A November press release from the Bureau of Labor Statistics (BLS) reported that “Both the rate and the number of nonfatal occupational injuries and illnesses requiring days away from work decreased from 2006 to 2007 to 122 per 10,000 full-time workers, a decrease of 4% from 2006.”

While this most recent BLS data confirms a multiyear trend of declining workplace injuries, further investigation reveals drivers of commercial vehicles experience a lower year-over-year decline (e.g., 3%) and incur some of the highest incident rates. Also, median days away from work for injured commercial vehicle drivers is still twice that of private industry (14 vs. 7).

As noted in last month's column, we will review these findings, examine some of the problematic injury trends, and identify best practices to help you reduce or eliminate workplace injuries.

The most recent BLS data is extracted from a sampling of workplace injury logs required by the Occupational Health and Safety Administration. The data provides insight into three injury trend areas:

  • Nature of injury (strain or slip/trip/fall). Sprains, strains and muscle/tendon tears are the most common injury (41% of all incidents), followed by fractures, contusions and lacerations, which combined represent about 24% of incidents.

  • Event/exposure leading to injury (lifting). Falls from same level represent the most common injury types, followed by over-exertion from lifting/bending and transportation accidents.

  • Source of exposure (containers, vehicles or floors/walkways). Incident rates are highest when motor vehicles are the injury source, followed by floors/walkways and containers.

Traditionally, safety professionals place most of their emphasis on injury prevention. For example, this data suggests that much should be done in preventing over-exertion strains. Based on this, many prevention efforts would result in the development, communication, measurement and reinforcement of safe lifting techniques and/or safe techniques for hooking/unhooking trailers.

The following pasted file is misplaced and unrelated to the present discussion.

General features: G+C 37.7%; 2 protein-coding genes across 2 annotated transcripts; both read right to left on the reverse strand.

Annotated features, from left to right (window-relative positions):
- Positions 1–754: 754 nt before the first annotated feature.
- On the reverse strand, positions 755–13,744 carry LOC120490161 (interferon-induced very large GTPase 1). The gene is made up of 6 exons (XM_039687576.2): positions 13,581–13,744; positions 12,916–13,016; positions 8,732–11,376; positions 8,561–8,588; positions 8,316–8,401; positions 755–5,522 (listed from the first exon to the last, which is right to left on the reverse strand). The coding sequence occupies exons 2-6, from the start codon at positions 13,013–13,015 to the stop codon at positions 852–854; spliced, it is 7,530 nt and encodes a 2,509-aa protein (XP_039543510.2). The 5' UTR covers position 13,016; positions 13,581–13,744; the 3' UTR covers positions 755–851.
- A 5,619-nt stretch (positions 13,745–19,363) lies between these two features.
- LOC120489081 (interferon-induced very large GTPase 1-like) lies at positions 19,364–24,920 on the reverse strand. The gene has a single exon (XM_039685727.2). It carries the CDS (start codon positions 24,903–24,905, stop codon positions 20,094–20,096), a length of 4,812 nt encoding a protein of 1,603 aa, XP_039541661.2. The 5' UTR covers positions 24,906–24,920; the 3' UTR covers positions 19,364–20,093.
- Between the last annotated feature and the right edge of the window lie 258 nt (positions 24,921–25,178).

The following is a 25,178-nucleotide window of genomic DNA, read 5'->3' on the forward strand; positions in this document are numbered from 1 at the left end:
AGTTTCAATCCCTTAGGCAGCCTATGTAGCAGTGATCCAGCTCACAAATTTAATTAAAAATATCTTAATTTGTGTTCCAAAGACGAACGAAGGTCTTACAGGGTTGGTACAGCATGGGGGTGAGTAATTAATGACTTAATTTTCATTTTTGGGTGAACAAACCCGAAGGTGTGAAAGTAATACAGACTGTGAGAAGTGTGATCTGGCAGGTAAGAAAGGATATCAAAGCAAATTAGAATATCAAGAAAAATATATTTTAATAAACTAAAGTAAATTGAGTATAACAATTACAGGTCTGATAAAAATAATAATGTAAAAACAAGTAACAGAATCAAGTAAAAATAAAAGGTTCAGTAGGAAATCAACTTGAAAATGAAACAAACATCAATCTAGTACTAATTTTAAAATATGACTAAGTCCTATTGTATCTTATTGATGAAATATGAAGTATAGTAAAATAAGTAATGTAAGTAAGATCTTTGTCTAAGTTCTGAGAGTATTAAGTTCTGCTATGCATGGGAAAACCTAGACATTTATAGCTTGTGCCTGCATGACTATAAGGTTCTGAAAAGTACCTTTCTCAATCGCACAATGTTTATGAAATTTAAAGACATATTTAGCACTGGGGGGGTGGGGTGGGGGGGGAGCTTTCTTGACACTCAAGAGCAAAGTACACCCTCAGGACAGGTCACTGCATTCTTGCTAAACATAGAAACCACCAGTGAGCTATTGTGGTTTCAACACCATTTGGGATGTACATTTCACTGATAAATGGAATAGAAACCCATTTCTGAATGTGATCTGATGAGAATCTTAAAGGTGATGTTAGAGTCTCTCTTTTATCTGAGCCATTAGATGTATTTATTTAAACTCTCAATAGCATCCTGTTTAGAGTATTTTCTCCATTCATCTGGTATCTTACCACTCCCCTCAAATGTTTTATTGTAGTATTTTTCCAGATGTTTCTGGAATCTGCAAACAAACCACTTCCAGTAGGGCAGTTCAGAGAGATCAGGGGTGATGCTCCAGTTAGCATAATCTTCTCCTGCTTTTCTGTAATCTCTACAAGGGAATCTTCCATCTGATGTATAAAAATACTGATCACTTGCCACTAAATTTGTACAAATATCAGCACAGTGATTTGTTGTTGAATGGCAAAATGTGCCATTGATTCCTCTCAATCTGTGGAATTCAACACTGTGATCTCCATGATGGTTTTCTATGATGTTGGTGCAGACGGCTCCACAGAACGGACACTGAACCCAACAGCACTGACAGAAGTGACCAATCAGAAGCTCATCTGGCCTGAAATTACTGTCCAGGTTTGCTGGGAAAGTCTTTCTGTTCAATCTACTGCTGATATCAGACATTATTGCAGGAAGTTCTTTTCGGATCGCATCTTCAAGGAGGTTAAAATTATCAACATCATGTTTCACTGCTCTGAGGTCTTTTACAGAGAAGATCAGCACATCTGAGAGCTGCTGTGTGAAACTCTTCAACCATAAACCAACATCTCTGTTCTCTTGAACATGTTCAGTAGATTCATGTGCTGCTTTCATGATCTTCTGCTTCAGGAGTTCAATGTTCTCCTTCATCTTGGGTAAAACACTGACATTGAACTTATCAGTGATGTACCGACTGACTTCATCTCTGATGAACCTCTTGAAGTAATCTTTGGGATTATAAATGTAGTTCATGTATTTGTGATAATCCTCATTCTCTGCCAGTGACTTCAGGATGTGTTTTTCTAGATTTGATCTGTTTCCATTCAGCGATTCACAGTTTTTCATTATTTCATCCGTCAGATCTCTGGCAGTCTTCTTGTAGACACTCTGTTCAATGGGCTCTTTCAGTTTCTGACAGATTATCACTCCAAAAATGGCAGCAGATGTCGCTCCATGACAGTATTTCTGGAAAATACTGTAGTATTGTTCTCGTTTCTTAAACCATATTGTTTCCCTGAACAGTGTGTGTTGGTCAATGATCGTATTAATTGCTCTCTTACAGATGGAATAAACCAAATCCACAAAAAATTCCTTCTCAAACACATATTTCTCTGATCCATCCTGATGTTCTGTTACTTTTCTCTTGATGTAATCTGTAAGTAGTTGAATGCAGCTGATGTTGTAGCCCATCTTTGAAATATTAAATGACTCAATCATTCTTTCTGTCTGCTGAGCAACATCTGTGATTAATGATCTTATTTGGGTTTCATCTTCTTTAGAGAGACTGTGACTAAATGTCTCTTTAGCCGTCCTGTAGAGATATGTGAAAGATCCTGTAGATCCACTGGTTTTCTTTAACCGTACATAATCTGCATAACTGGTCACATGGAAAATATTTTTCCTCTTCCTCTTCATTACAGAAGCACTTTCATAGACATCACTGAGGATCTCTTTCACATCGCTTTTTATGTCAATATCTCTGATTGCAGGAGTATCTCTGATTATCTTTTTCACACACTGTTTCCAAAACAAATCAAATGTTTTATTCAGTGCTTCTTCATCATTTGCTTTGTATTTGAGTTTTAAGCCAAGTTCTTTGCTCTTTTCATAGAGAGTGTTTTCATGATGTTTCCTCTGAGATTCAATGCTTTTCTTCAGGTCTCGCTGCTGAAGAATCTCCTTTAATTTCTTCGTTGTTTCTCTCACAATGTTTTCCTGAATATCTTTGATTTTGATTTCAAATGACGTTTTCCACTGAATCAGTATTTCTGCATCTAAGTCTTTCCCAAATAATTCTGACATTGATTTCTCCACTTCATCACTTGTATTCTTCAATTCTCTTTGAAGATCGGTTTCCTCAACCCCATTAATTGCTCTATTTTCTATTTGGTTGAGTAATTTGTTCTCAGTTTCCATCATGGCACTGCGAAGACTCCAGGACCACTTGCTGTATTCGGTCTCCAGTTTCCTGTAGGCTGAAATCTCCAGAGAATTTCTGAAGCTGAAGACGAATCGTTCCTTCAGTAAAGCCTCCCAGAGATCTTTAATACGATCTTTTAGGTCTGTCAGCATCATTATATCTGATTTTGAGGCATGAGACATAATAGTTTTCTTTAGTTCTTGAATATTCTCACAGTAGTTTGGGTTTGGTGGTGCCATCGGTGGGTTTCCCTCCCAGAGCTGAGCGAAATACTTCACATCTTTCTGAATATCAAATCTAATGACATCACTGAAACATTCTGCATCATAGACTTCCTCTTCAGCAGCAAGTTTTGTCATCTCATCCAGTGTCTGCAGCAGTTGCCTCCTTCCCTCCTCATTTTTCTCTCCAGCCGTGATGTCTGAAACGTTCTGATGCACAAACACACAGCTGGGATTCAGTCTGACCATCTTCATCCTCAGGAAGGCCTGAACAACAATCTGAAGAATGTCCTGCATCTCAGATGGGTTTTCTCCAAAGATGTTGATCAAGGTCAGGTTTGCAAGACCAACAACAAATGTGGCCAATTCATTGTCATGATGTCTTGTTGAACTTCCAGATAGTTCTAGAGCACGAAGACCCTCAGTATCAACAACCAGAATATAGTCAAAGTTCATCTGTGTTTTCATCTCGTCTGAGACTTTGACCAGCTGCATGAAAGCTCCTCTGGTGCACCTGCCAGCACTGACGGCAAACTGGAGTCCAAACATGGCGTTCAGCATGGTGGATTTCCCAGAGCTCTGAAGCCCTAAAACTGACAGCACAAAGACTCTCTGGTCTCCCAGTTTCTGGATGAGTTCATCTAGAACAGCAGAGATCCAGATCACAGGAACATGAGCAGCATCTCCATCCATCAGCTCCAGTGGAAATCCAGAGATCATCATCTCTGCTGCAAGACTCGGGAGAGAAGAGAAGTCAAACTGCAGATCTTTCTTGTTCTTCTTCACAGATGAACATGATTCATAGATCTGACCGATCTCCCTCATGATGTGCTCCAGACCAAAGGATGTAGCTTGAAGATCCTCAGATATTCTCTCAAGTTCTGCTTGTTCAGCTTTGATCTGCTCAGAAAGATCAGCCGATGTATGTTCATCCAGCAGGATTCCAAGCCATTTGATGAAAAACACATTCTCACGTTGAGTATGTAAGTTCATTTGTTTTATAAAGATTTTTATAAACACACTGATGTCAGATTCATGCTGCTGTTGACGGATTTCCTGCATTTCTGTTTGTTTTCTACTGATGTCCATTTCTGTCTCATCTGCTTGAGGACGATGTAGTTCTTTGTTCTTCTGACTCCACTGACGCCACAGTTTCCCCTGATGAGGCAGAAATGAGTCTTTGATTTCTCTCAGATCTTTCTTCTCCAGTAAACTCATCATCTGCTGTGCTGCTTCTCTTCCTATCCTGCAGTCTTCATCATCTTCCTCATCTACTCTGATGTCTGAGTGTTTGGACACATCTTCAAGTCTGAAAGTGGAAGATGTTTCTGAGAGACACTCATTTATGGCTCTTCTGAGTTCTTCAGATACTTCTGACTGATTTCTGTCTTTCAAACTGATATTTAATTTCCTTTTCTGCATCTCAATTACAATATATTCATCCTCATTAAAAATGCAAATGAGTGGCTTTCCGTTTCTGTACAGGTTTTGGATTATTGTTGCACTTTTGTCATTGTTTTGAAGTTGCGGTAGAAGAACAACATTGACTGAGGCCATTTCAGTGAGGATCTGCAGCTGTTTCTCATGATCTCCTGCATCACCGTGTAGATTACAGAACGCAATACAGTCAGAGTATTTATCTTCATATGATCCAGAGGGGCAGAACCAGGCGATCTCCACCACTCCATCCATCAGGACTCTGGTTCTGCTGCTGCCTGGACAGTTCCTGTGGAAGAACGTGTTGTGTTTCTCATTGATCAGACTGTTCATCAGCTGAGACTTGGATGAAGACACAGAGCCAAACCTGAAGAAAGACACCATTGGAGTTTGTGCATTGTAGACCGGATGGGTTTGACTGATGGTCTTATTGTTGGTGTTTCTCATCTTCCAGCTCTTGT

While these measures can be effective, I believe this data suggests we augment our efforts with another approach. That approach would focus first on raising driver awareness of scenarios that commonly result in injuries. Next, it would focus on the modification and/or elimination of such injury-producing scenarios.

Such an effort would begin with a horizon-to-horizon assessment of your operation. For example, you might utilize a team of drivers to identify their routine and not-so-routine work tasks. Next, rank these tasks as to their likelihood of producing common and/or severe workplace injuries. For example, you might rank a “driver performs an unassisted heavy container lift scenario” high if this is routinely encountered and has a history of producing injuries.

Then, identify your intervention plan. Some scenarios might be selected for an awareness campaign while others targeted for redesign and/or re-engineering.

Lastly, prioritize your interventions by determining which efforts will lead to the most significant reduction in workplace injuries.

You should begin this effort quickly. The BLS data tells us there are 67,000 injury incidents resulting in the loss of one or more days from work. In addition, 57% of these injury incidents result in 11 or more days away from work. Your work team could benefit greatly.

Jim York is the ass't. vice president of technical services for Zurich Services Corp. Risk Engineering in Schaumburg, IL.